We will continue to work with the National Fisheries Institute (NFI) Crab Council’s Task Force to address potential labor issues as well as broader sustainability issues in crab supply chains across Asia.
Thai Union’s facilities are subject to the highest labor standards. In 2016, we worked with Migrant Workers Rights Network to conduct social dialog-based audit of our five key facilities to identify labor issues and to implement remediation action plans. Our facilities are audited to a range of international social standards, including the Business Social Compliance Initiative (BSCI), the Ethical Trading Initiative (ETI) base code, and the Sedex Members Ethical Trade Audit (SMETA) as well as strict retailer codes.
In 2015, we tightened up and relaunched our Business Ethics and Labor Code of Conduct which stipulates, among other things, that workers must be legal and safe. We insist that all of our contracted suppliers – from boat operators to label printers – sign up to this code and adhere to its principles at all times to prevent illegal labor and offer training to support supplier development.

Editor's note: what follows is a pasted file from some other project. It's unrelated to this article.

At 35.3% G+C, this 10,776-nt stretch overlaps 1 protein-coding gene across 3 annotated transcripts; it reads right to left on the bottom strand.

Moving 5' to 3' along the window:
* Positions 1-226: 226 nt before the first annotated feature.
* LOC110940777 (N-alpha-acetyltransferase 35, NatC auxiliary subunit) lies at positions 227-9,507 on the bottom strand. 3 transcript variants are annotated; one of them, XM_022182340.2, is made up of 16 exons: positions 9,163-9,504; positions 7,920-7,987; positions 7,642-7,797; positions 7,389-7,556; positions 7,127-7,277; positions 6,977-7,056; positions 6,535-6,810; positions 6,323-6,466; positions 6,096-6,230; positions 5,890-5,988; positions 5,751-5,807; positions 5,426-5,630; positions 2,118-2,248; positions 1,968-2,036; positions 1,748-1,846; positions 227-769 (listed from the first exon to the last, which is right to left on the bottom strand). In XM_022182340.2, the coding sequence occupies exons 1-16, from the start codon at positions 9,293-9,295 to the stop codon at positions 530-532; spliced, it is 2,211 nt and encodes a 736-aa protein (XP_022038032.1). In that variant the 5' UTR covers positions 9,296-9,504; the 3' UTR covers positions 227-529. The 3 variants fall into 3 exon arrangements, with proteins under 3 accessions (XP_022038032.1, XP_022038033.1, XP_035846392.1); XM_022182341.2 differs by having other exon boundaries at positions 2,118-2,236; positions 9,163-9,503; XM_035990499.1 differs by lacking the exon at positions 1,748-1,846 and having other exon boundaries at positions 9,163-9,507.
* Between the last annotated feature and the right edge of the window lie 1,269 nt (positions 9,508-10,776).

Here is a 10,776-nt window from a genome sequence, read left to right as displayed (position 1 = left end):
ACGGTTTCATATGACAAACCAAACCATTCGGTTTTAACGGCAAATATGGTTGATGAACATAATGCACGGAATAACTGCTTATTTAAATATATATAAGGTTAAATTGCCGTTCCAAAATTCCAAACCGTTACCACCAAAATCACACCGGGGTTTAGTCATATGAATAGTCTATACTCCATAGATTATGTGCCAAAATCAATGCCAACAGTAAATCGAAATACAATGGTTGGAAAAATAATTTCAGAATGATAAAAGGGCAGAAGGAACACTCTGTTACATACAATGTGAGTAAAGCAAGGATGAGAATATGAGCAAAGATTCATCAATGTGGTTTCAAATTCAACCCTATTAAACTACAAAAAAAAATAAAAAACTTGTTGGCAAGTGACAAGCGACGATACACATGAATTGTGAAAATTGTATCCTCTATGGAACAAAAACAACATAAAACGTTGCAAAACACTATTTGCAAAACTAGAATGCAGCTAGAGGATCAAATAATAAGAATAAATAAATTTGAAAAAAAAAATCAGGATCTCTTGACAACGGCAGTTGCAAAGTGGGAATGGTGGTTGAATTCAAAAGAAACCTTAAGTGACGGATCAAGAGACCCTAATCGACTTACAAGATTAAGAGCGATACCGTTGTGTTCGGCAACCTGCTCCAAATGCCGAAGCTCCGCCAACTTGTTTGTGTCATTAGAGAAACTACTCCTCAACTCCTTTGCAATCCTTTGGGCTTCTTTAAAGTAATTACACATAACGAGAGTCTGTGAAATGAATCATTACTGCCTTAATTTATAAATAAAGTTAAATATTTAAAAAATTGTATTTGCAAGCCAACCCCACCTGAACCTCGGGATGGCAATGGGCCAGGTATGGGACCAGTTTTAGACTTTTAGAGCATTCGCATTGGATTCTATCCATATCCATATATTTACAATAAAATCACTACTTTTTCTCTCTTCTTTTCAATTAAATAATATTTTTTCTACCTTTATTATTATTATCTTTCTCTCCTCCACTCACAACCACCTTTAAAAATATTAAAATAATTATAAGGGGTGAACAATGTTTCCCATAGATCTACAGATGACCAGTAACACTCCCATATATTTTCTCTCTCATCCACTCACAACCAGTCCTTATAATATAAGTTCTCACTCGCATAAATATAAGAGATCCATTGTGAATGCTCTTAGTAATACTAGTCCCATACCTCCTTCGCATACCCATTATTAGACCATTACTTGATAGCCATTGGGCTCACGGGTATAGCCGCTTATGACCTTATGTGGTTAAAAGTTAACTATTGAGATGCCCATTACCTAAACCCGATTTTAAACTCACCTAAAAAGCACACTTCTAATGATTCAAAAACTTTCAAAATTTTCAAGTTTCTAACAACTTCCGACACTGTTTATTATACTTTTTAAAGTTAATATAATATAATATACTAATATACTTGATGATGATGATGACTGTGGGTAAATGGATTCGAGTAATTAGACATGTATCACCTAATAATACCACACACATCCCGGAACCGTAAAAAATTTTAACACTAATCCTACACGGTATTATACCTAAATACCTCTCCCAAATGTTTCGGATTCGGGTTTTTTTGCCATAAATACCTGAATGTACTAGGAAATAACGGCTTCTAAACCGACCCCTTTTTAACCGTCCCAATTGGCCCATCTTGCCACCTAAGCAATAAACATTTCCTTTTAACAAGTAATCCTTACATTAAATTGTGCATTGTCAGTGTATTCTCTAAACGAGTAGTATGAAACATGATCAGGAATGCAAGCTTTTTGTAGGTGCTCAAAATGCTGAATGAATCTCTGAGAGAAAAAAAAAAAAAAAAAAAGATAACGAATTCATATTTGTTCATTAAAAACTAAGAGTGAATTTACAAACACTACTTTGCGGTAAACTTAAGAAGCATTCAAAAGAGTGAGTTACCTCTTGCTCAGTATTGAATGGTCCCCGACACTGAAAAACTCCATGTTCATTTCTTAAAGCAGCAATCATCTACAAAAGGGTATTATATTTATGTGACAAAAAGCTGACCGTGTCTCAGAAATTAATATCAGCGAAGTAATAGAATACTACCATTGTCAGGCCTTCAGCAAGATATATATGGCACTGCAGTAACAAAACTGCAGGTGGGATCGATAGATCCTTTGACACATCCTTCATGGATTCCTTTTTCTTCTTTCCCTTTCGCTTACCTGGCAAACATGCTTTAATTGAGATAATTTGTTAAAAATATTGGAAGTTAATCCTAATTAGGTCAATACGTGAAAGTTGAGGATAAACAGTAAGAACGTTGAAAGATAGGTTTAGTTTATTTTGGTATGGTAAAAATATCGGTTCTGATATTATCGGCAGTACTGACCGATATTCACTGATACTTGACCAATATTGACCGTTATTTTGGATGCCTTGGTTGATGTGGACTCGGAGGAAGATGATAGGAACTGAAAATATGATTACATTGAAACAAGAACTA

While Thai Union’s own Business Ethics and Labor Code of Conduct will ensure our suppliers comply with our strict principles, we want to drive change across the wider seafood industry. In 2017, we introduced our Fishing Vessel Improvement Program and Vessel Code of Conduct (VCoC), reflecting the unique set of working conditions on fishing vessels that necessitate special consideration. The Vessel Code of Conduct is an extension of the Thai Union Business Labor and Ethics Code of Conduct. Thai Union’s existing and new suppliers are required to sign the Vessel Code of Conduct in order to conduct business with the company, ensuring the VCoC is applicable to all fishing vessels in the company’s supply chain.